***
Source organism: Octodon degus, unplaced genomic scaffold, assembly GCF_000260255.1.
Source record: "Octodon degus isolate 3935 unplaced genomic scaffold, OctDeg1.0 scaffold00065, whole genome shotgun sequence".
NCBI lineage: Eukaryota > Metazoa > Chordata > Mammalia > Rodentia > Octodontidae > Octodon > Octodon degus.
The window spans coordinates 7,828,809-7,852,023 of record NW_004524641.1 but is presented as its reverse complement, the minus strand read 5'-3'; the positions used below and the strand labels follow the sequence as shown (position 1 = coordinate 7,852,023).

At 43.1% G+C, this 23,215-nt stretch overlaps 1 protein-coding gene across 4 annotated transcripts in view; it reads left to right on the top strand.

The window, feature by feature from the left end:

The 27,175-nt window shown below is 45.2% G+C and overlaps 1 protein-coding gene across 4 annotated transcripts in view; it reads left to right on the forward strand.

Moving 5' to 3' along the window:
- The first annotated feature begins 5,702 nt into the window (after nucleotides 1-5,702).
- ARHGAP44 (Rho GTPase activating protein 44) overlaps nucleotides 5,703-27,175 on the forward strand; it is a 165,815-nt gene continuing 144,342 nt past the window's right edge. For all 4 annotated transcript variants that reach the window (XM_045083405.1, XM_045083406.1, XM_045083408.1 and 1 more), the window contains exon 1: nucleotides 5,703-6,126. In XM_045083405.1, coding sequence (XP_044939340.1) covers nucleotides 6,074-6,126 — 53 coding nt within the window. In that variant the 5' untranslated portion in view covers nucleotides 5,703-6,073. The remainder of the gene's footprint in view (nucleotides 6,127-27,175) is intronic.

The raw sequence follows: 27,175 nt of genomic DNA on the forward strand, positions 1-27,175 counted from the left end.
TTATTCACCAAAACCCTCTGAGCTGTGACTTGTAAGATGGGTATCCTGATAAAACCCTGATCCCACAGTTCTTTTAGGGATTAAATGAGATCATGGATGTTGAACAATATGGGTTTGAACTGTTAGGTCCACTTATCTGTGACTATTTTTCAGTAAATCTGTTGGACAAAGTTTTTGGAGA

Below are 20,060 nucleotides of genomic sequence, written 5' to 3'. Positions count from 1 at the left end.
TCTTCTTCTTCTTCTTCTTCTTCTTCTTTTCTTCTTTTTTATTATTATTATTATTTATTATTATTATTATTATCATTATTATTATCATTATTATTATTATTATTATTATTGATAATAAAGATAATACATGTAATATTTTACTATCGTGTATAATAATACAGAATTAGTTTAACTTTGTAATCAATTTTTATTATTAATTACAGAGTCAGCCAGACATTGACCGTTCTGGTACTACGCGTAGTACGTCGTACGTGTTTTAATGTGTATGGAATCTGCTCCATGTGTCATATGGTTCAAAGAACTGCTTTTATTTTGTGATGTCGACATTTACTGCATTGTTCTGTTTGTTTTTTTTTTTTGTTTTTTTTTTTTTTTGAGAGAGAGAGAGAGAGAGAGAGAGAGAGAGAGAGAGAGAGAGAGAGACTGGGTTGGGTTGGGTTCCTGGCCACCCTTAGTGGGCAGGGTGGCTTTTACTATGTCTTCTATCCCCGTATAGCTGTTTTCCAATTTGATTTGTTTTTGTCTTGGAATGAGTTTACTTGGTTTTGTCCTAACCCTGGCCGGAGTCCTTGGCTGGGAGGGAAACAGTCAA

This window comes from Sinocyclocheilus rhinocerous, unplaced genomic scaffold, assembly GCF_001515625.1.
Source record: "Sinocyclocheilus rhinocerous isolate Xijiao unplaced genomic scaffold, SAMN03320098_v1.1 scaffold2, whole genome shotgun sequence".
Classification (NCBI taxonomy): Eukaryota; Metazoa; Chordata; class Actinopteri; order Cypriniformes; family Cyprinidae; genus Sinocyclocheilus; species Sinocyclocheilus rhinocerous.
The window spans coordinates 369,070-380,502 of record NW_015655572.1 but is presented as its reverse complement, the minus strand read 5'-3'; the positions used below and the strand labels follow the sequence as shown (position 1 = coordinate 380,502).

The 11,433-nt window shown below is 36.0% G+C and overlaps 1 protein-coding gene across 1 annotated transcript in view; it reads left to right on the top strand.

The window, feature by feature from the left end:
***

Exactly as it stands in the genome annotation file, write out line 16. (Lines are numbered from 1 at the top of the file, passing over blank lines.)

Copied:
Source record: "Sinocyclocheilus rhinocerous isolate Xijiao unplaced genomic scaffold, SAMN03320098_v1.1 scaffold2, whole genome shotgun sequence".